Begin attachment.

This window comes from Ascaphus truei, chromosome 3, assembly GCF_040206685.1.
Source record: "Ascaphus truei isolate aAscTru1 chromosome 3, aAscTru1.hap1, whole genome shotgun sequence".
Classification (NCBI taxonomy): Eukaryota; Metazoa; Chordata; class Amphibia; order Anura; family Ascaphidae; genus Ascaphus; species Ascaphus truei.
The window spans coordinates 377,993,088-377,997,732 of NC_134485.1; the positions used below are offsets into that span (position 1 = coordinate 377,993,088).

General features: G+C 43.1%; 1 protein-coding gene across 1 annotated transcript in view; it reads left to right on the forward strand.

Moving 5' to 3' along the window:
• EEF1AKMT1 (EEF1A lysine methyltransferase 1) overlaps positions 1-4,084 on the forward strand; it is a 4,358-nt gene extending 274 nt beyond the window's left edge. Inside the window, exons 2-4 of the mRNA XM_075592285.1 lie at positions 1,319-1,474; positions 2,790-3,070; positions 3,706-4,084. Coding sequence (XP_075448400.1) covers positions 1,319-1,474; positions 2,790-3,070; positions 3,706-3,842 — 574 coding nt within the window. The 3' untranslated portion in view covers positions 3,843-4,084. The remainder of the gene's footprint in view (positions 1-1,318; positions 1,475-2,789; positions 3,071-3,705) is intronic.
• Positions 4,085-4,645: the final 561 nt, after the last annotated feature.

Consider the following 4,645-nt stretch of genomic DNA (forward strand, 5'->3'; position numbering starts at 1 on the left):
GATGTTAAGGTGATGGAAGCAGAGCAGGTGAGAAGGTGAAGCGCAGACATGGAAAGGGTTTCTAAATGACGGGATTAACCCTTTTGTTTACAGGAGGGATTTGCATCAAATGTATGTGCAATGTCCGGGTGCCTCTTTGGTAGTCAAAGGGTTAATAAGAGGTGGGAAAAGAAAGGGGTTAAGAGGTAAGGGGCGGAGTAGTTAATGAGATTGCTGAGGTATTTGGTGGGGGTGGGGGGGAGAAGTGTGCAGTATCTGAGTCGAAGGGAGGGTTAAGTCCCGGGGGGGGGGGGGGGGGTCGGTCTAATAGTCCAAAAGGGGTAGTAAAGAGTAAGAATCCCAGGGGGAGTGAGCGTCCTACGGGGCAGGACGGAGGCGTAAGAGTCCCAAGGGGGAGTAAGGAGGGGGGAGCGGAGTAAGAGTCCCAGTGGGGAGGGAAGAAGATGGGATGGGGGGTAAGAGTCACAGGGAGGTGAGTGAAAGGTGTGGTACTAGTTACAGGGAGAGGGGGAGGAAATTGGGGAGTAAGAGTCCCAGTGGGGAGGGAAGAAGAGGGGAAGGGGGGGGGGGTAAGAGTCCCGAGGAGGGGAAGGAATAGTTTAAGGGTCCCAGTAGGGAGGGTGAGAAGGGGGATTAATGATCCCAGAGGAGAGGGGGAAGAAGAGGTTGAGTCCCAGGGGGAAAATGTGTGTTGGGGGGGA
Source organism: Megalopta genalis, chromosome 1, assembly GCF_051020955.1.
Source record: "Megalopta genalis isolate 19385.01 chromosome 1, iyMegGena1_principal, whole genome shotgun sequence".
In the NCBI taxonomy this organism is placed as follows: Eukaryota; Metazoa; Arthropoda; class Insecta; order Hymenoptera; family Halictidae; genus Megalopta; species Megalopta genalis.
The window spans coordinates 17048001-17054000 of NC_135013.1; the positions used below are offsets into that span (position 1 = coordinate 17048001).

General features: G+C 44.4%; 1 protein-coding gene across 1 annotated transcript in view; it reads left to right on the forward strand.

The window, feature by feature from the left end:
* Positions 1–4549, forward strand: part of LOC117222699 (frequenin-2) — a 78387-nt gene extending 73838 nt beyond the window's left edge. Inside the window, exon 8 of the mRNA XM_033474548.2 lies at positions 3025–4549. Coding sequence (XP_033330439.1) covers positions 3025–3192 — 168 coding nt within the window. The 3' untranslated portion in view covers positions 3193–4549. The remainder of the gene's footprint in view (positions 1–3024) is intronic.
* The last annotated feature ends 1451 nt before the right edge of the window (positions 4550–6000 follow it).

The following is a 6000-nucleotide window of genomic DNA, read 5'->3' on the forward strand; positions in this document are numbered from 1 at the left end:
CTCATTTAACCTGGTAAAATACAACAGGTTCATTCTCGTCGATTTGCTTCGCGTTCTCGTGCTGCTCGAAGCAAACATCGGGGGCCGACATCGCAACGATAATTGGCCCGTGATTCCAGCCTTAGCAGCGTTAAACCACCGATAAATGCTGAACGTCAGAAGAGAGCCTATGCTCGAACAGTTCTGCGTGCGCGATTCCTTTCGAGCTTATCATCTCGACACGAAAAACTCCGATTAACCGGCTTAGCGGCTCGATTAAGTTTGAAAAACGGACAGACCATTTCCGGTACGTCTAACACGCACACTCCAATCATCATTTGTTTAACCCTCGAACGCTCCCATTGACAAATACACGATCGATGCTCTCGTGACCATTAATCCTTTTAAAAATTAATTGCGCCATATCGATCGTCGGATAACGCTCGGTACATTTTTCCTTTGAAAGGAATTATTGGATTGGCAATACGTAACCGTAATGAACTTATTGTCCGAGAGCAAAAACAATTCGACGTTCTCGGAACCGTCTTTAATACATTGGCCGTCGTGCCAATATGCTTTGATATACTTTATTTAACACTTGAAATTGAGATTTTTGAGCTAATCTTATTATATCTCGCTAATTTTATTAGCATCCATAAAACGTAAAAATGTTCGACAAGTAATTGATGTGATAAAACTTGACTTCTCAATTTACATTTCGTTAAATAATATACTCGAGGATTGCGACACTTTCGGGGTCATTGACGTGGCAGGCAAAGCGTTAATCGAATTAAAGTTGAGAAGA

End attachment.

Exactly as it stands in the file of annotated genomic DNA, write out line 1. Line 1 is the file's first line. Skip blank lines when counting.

This window comes from Ascaphus truei, chromosome 3, assembly GCF_040206685.1.